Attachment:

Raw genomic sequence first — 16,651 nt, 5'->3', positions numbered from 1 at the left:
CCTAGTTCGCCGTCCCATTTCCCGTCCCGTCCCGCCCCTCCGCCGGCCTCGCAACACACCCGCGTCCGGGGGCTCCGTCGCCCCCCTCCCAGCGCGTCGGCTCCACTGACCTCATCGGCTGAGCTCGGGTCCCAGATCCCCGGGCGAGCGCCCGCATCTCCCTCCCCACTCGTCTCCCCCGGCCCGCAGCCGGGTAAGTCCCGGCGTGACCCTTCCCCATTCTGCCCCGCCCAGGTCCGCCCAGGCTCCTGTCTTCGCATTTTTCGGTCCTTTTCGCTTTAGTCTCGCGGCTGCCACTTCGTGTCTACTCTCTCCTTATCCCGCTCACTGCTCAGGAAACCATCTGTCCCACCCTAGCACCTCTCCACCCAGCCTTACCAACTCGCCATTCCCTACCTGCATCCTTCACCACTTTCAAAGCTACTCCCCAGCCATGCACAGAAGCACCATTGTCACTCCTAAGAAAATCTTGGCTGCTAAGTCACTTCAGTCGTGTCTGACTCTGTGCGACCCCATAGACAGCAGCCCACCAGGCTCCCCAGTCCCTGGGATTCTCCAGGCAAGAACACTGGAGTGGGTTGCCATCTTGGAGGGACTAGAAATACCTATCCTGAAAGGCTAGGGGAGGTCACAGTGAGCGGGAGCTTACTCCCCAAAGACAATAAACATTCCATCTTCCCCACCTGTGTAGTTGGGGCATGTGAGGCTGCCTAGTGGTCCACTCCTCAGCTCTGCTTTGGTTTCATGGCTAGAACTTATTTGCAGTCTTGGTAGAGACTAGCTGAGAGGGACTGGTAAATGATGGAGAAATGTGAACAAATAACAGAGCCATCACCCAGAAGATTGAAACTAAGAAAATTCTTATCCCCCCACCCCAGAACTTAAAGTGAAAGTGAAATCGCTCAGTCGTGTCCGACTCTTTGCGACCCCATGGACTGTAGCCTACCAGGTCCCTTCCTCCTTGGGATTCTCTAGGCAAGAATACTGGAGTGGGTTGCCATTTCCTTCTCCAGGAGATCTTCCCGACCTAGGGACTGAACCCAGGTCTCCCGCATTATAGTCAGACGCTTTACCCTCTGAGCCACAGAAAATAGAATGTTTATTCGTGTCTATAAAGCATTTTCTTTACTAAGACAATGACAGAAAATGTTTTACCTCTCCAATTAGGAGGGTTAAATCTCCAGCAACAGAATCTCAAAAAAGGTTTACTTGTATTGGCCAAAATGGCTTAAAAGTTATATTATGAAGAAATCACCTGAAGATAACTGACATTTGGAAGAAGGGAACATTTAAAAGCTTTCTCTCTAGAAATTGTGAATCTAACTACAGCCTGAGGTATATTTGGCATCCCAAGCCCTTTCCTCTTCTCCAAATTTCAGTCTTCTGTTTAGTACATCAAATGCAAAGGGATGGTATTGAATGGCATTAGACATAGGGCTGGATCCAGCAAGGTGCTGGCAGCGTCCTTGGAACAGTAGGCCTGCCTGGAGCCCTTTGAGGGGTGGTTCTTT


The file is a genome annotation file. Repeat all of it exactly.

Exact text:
Raw genomic sequence first — 16,651 nt, 5'->3', positions numbered from 1 at the left:
CCTAGTTCGCCGTCCCATTTCCCGTCCCGTCCCGCCCCTCCGCCGGCCTCGCAACACACCCGCGTCCGGGGGCTCCGTCGCCCCCCTCCCAGCGCGTCGGCTCCACTGACCTCATCGGCTGAGCTCGGGTCCCAGATCCCCGGGCGAGCGCCCGCATCTCCCTCCCCACTCGTCTCCCCCGGCCCGCAGCCGGGTAAGTCCCGGCGTGACCCTTCCCCATTCTGCCCCGCCCAGGTCCGCCCAGGCTCCTGTCTTCGCATTTTTCGGTCCTTTTCGCTTTAGTCTCGCGGCTGCCACTTCGTGTCTACTCTCTCCTTATCCCGCTCACTGCTCAGGAAACCATCTGTCCCACCCTAGCACCTCTCCACCCAGCCTTACCAACTCGCCATTCCCTACCTGCATCCTTCACCACTTTCAAAGCTACTCCCCAGCCATGCACAGAAGCACCATTGTCACTCCTAAGAAAATCTTGGCTGCTAAGTCACTTCAGTCGTGTCTGACTCTGTGCGACCCCATAGACAGCAGCCCACCAGGCTCCCCAGTCCCTGGGATTCTCCAGGCAAGAACACTGGAGTGGGTTGCCATCTTGGAGGGACTAGAAATACCTATCCTGAAAGGCTAGGGGAGGTCACAGTGAGCGGGAGCTTACTCCCCAAAGACAATAAACATTCCATCTTCCCCACCTGTGTAGTTGGGGCATGTGAGGCTGCCTAGTGGTCCACTCCTCAGCTCTGCTTTGGTTTCATGGCTAGAACTTATTTGCAGTCTTGGTAGAGACTAGCTGAGAGGGACTGGTAAATGATGGAGAAATGTGAACAAATAACAGAGCCATCACCCAGAAGATTGAAACTAAGAAAATTCTTATCCCCCCACCCCAGAACTTAAAGTGAAAGTGAAATCGCTCAGTCGTGTCCGACTCTTTGCGACCCCATGGACTGTAGCCTACCAGGTCCCTTCCTCCTTGGGATTCTCTAGGCAAGAATACTGGAGTGGGTTGCCATTTCCTTCTCCAGGAGATCTTCCCGACCTAGGGACTGAACCCAGGTCTCCCGCATTATAGTCAGACGCTTTACCCTCTGAGCCACAGAAAATAGAATGTTTATTCGTGTCTATAAAGCATTTTCTTTACTAAGACAATGACAGAAAATGTTTTACCTCTCCAATTAGGAGGGTTAAATCTCCAGCAACAGAATCTCAAAAAAGGTTTACTTGTATTGGCCAAAATGGCTTAAAAGTTATATTATGAAGAAATCACCTGAAGATAACTGACATTTGGAAGAAGGGAACATTTAAAAGCTTTCTCTCTAGAAATTGTGAATCTAACTACAGCCTGAGGTATATTTGGCATCCCAAGCCCTTTCCTCTTCTCCAAATTTCAGTCTTCTGTTTAGTACATCAAATGCAAAGGGATGGTATTGAATGGCATTAGACATAGGGCTGGATCCAGCAAGGTGCTGGCAGCGTCCTTGGAACAGTAGGCCTGCCTGGAGCCCTTTGAGGGGTGGTTCTTT